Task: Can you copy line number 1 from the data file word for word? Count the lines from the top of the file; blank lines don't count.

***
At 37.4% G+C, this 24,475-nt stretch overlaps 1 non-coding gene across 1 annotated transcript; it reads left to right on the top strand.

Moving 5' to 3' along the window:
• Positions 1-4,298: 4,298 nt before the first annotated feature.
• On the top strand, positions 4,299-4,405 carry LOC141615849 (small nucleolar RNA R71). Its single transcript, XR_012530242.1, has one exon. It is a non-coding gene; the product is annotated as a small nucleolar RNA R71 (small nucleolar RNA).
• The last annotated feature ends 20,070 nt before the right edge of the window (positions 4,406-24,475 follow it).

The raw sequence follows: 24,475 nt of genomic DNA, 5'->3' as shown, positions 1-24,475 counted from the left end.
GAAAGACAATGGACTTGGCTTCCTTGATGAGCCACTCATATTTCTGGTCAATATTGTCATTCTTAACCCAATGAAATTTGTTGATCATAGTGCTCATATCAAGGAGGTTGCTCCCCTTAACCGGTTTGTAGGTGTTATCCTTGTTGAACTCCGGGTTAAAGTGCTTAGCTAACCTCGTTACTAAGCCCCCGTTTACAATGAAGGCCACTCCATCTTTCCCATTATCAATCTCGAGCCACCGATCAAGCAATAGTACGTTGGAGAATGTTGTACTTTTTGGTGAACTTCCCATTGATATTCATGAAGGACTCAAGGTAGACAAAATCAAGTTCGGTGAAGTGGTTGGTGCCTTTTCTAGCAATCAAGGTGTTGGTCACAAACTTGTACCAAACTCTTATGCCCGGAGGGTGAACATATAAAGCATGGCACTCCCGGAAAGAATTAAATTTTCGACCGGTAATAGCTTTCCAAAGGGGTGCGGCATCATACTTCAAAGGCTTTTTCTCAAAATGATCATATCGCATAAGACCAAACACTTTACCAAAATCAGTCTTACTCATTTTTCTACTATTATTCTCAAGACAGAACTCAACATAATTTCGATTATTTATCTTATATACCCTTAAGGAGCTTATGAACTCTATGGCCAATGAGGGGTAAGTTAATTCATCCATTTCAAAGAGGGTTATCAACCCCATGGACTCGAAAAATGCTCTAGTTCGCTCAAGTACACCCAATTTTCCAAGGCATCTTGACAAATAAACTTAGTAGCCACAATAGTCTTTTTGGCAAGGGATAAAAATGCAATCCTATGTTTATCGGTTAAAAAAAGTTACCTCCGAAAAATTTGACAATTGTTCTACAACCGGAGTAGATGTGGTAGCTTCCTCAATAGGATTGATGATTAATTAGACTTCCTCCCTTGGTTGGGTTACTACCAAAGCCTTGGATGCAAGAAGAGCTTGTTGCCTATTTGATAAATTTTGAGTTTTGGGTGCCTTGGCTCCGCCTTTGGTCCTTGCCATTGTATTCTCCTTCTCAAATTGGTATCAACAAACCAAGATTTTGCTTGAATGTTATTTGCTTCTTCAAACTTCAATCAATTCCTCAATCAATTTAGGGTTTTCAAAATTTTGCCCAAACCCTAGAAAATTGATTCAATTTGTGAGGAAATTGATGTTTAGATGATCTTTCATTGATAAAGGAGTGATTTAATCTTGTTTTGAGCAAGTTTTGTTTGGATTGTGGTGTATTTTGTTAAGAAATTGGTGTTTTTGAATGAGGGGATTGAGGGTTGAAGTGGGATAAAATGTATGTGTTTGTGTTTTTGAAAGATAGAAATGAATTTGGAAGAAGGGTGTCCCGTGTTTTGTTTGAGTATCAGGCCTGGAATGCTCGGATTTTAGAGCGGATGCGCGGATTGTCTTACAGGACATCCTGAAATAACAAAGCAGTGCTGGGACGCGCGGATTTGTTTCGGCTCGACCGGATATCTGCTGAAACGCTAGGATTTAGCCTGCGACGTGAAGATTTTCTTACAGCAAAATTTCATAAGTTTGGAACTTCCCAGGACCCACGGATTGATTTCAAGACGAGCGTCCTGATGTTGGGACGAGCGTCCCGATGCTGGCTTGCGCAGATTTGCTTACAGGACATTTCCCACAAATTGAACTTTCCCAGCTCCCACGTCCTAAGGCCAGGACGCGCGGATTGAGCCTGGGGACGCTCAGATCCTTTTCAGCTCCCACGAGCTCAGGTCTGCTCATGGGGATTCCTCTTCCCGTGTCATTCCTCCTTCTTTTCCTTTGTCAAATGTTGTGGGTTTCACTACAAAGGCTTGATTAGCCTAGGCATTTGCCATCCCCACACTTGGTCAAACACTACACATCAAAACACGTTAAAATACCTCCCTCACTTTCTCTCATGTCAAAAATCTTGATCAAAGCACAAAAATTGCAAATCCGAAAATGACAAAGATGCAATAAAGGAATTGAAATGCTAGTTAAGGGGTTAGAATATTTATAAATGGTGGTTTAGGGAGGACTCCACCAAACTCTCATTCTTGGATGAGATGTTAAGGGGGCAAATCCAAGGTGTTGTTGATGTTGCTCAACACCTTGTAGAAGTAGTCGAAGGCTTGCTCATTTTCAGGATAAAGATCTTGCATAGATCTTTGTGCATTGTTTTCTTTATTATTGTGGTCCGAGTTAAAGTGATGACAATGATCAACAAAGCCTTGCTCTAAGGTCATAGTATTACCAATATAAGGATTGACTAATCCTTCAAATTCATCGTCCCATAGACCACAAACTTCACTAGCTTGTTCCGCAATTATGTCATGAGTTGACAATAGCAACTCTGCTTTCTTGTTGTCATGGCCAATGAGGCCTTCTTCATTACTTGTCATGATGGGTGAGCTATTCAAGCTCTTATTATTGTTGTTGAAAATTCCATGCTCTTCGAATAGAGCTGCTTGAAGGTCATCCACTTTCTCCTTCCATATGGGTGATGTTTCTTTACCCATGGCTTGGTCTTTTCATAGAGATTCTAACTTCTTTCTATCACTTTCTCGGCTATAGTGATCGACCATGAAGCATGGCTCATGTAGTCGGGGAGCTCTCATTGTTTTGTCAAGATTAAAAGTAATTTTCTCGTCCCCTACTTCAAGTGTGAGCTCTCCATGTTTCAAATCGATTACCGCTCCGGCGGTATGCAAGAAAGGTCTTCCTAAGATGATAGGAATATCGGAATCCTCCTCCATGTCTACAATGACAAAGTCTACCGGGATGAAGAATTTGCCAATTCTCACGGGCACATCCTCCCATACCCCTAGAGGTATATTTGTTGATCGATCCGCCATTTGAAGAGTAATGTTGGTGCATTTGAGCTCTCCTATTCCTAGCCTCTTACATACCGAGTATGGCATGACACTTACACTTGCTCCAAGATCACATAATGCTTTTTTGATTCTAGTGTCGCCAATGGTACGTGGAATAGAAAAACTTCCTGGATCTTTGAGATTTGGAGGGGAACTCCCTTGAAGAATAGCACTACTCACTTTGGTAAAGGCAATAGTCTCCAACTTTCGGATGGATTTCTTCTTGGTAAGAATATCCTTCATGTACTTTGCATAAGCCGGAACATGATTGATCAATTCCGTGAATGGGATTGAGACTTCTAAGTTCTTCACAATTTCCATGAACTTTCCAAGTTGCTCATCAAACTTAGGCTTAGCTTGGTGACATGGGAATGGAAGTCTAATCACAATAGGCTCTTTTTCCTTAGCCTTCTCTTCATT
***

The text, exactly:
At 37.4% G+C, this 24,475-nt stretch overlaps 1 non-coding gene across 1 annotated transcript; it reads left to right on the top strand.